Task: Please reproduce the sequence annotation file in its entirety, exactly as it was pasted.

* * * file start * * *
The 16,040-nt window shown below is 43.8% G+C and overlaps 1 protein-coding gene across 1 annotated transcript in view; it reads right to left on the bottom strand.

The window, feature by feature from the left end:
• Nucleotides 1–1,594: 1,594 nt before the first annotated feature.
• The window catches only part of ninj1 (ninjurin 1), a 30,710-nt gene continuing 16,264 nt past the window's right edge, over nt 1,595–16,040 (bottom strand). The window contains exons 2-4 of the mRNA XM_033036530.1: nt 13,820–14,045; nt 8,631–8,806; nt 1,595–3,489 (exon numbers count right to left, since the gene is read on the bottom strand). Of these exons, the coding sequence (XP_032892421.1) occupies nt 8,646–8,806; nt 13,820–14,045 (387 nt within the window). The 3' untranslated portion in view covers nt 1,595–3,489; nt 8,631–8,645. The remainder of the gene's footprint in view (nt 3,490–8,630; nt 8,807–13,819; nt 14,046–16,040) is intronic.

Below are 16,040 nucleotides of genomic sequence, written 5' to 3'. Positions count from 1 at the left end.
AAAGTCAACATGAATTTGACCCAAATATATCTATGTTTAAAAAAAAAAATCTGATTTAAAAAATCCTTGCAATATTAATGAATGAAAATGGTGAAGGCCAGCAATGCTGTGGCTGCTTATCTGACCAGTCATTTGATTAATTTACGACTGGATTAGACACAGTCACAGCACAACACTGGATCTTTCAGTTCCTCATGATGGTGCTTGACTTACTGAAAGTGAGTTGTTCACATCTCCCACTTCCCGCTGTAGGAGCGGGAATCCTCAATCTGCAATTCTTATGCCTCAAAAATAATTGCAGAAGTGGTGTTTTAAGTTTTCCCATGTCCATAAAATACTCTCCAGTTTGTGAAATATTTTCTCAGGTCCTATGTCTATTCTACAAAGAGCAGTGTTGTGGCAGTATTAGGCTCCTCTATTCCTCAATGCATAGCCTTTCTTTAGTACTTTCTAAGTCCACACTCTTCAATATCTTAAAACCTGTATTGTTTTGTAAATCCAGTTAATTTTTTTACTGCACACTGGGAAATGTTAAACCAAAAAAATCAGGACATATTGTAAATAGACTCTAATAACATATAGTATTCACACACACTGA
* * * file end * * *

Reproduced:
The 16,040-nt window shown below is 43.8% G+C and overlaps 1 protein-coding gene across 1 annotated transcript in view; it reads right to left on the bottom strand.

The window, feature by feature from the left end:
• Nucleotides 1–1,594: 1,594 nt before the first annotated feature.
• The window catches only part of ninj1 (ninjurin 1), a 30,710-nt gene continuing 16,264 nt past the window's right edge, over nt 1,595–16,040 (bottom strand). The window contains exons 2-4 of the mRNA XM_033036530.1: nt 13,820–14,045; nt 8,631–8,806; nt 1,595–3,489 (exon numbers count right to left, since the gene is read on the bottom strand). Of these exons, the coding sequence (XP_032892421.1) occupies nt 8,646–8,806; nt 13,820–14,045 (387 nt within the window). The 3' untranslated portion in view covers nt 1,595–3,489; nt 8,631–8,645. The remainder of the gene's footprint in view (nt 3,490–8,630; nt 8,807–13,819; nt 14,046–16,040) is intronic.

Below are 16,040 nucleotides of genomic sequence, written 5' to 3'. Positions count from 1 at the left end.
AAAGTCAACATGAATTTGACCCAAATATATCTATGTTTAAAAAAAAAAATCTGATTTAAAAAATCCTTGCAATATTAATGAATGAAAATGGTGAAGGCCAGCAATGCTGTGGCTGCTTATCTGACCAGTCATTTGATTAATTTACGACTGGATTAGACACAGTCACAGCACAACACTGGATCTTTCAGTTCCTCATGATGGTGCTTGACTTACTGAAAGTGAGTTGTTCACATCTCCCACTTCCCGCTGTAGGAGCGGGAATCCTCAATCTGCAATTCTTATGCCTCAAAAATAATTGCAGAAGTGGTGTTTTAAGTTTTCCCATGTCCATAAAATACTCTCCAGTTTGTGAAATATTTTCTCAGGTCCTATGTCTATTCTACAAAGAGCAGTGTTGTGGCAGTATTAGGCTCCTCTATTCCTCAATGCATAGCCTTTCTTTAGTACTTTCTAAGTCCACACTCTTCAATATCTTAAAACCTGTATTGTTTTGTAAATCCAGTTAATTTTTTTACTGCACACTGGGAAATGTTAAACCAAAAAAATCAGGACATATTGTAAATAGACTCTAATAACATATAGTATTCACACACACTGA